Stroke Play Round 2: 5 Things to Watch For August 15, 2017 | PACIFIC PALISADES, Calif. By Michael Trostel, USGA

Jonah Texeira will want to improve on his performance in Round 1 if we hopes to repeat his semifinal run from 2016. (USGA/Chris Keane)

U.S. Amateur Home

Eighteen holes down, 18 to go in the stroke-play portion of the 117th U.S. Amateur Championship. Twenty-seven players broke par on Monday at The Riviera Country Club and Bel-Air Country Club with Norman Xiong, Hayden Wood and Mark Lawrence Jr. leading the way after their 6-under 64s.

The second round of stroke play generally features equal parts excitement and anxiety as players outside the top 64 make a push for match play, while those who scored well in the first round jockey for seeding.

There are many questions still to be answered, but one thing is certain: competitors will need to maintain their poise and deliver solid rounds on Tuesday if they hope to have a chance to add their name to the Havemeyer Trophy on Sunday.

Here’s what to watch for in the second round of stroke play:

Medalist Watch: Medals are awarded to five players in the U.S. Amateur: the champion, the runner-up, the two losing semifinalists and the medalist (the low scorer after 36 holes of stroke play). However, earning medalist honors does not guarantee success in the championship – Ryan Moore was the last medalist to win the U.S. Amateur in 2004, and last year’s medalist, Alex Smalley, lost in the Round of 32. .

The Norman Invasion: Norman Xiong won the Phil Mickelson Award as Division I’s top freshman while playing at the University of Oregon this past spring. If anything, the 18-year-old from Canyon Lake, Calif., has had an even better summer, finishing tied for 11th in the Pacific Coast Amateur July 21 before winning the Western Amateur on Aug. 5. After a bogey-free, 6-under 64 at Riviera, Xiong appears in full control of his game as he attempts to become the first player since Danny Lee in 2008 to win the Western Amateur and U.S. Amateur in the same year.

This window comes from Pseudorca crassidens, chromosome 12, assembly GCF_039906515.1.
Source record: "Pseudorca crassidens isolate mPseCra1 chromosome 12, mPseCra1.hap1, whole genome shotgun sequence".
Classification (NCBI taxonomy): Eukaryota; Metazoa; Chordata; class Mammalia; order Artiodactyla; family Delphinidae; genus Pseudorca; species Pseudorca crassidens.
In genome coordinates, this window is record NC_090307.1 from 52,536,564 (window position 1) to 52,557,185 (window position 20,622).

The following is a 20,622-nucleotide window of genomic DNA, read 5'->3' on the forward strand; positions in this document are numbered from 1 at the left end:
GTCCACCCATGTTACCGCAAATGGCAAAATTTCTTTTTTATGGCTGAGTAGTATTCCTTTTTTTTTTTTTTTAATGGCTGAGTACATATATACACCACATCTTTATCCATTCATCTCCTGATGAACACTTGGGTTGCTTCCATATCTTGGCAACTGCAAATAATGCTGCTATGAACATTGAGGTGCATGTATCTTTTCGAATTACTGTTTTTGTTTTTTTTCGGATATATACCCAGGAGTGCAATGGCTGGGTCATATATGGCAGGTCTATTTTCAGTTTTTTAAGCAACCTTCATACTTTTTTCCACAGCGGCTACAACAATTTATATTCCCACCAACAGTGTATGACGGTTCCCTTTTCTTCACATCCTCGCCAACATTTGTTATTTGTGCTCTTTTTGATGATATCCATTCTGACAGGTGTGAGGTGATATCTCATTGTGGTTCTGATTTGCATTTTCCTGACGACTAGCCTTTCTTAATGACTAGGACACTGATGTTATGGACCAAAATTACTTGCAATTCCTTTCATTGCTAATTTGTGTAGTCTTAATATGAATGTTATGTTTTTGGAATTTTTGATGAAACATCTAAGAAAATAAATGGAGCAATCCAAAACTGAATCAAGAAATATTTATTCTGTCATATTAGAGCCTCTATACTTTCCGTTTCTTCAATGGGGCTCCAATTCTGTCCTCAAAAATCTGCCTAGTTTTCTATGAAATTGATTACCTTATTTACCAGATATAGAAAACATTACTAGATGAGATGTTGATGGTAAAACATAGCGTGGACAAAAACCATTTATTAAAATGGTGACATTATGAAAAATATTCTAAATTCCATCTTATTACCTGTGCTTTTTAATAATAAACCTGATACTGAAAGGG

Strong Starts at Bel-Air: The 6,757-yard Bel-Air Country Club more than held its own on Monday, playing to a stroke average of 74.31, but one hole that players need to take advantage of on Tuesday is the par-5 first. Playing at 500 yards, extremely short by current standards, No. 1 yielded nearly as many eagles (7) as double bogeys (9) and was the easiest hole on either course – by nearly half a stroke. In fact, its 4.46 stroke average was lower than two par 4s (No. 15 at Bel-Air and No. 12 at Riviera). With 78 players starting their rounds on No. 1 at Bel-Air on Tuesday, a birdie or eagle there could give them a much-needed boost of confidence to shoot a low round in their quest for match play.

Riviera’s Famed No. 10: One mark of a good risk-reward hole is a wide range of scores. Not surprisingly, the 10th hole gave us exactly that on Monday, yielding more birdies (35) than bogeys (28), but also forcing more double bogeys or worse (15) than any other hole at Riviera other than No. 12. At 310 yards, the 10th is tempting for players to attempt to drive, but numerous bunkers and deep rough guard this narrow green that is just 10 paces wide and slopes away from the players. Competitors were fairly split in laying up versus going for the green on Monday, but however you attack it, this hole has the potential to be the difference between making the match-play cut and going home.

Time for 2016 Stalwarts to Make a Move: If match play had started on Tuesday, none of the seven quarterfinalists from the 2016 U.S. Amateur in this year’s field would have been a lock to advance to the Round of 64. Runner-up Brad Dalke (75), semifinalists Nick Carlson (77) and Jonah Texeira (75), and quarterfinalists Dylan Meyer (75), Sahith Theegala (72), David Boote (76) and Luis Gagne (75) will all need to rally on Tuesday if they hope to replicate last year’s strong performances. Look for a couple of them to shoot rounds in the 60s and survive to Wednesday.

Michael Trostel is the senior content producer for the USGA. Email him at mtrostel@usga.org.

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